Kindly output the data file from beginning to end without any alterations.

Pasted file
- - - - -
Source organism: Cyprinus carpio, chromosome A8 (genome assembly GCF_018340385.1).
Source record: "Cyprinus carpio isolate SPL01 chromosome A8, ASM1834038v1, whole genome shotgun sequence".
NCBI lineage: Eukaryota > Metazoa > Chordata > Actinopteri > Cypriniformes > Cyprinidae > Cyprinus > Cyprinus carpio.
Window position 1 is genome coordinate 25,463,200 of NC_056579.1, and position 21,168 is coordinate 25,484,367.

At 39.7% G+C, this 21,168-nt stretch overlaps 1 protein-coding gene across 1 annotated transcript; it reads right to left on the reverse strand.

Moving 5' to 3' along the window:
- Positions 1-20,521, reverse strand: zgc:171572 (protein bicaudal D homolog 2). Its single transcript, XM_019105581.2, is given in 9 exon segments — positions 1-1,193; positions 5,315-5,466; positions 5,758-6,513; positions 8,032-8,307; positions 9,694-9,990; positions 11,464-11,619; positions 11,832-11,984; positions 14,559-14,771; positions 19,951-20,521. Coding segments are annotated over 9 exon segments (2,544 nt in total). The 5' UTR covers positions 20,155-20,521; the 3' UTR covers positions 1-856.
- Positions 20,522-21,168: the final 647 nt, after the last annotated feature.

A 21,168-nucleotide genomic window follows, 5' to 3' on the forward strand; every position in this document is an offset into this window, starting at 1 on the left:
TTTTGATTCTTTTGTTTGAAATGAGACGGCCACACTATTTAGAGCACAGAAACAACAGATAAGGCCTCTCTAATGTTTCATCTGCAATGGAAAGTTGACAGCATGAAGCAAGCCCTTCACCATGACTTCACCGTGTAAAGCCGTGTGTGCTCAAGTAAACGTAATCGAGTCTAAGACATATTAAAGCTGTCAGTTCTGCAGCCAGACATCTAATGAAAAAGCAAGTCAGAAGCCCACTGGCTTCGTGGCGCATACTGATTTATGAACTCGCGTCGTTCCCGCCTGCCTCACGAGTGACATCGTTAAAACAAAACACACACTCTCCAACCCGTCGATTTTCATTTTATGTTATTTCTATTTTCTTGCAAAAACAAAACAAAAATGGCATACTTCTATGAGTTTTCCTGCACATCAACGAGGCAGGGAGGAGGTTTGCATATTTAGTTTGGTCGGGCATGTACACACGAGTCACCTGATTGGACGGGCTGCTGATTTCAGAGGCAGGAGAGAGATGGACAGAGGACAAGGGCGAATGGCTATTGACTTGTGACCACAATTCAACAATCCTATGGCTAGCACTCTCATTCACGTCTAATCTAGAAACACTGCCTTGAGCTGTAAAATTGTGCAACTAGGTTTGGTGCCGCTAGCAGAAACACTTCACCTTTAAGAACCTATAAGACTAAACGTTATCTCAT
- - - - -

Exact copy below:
Source organism: Cyprinus carpio, chromosome A8 (genome assembly GCF_018340385.1).
Source record: "Cyprinus carpio isolate SPL01 chromosome A8, ASM1834038v1, whole genome shotgun sequence".
NCBI lineage: Eukaryota > Metazoa > Chordata > Actinopteri > Cypriniformes > Cyprinidae > Cyprinus > Cyprinus carpio.
Window position 1 is genome coordinate 25,463,200 of NC_056579.1, and position 21,168 is coordinate 25,484,367.

At 39.7% G+C, this 21,168-nt stretch overlaps 1 protein-coding gene across 1 annotated transcript; it reads right to left on the reverse strand.

Moving 5' to 3' along the window:
- Positions 1-20,521, reverse strand: zgc:171572 (protein bicaudal D homolog 2). Its single transcript, XM_019105581.2, is given in 9 exon segments — positions 1-1,193; positions 5,315-5,466; positions 5,758-6,513; positions 8,032-8,307; positions 9,694-9,990; positions 11,464-11,619; positions 11,832-11,984; positions 14,559-14,771; positions 19,951-20,521. Coding segments are annotated over 9 exon segments (2,544 nt in total). The 5' UTR covers positions 20,155-20,521; the 3' UTR covers positions 1-856.
- Positions 20,522-21,168: the final 647 nt, after the last annotated feature.

A 21,168-nucleotide genomic window follows, 5' to 3' on the forward strand; every position in this document is an offset into this window, starting at 1 on the left:
TTTTGATTCTTTTGTTTGAAATGAGACGGCCACACTATTTAGAGCACAGAAACAACAGATAAGGCCTCTCTAATGTTTCATCTGCAATGGAAAGTTGACAGCATGAAGCAAGCCCTTCACCATGACTTCACCGTGTAAAGCCGTGTGTGCTCAAGTAAACGTAATCGAGTCTAAGACATATTAAAGCTGTCAGTTCTGCAGCCAGACATCTAATGAAAAAGCAAGTCAGAAGCCCACTGGCTTCGTGGCGCATACTGATTTATGAACTCGCGTCGTTCCCGCCTGCCTCACGAGTGACATCGTTAAAACAAAACACACACTCTCCAACCCGTCGATTTTCATTTTATGTTATTTCTATTTTCTTGCAAAAACAAAACAAAAATGGCATACTTCTATGAGTTTTCCTGCACATCAACGAGGCAGGGAGGAGGTTTGCATATTTAGTTTGGTCGGGCATGTACACACGAGTCACCTGATTGGACGGGCTGCTGATTTCAGAGGCAGGAGAGAGATGGACAGAGGACAAGGGCGAATGGCTATTGACTTGTGACCACAATTCAACAATCCTATGGCTAGCACTCTCATTCACGTCTAATCTAGAAACACTGCCTTGAGCTGTAAAATTGTGCAACTAGGTTTGGTGCCGCTAGCAGAAACACTTCACCTTTAAGAACCTATAAGACTAAACGTTATCTCAT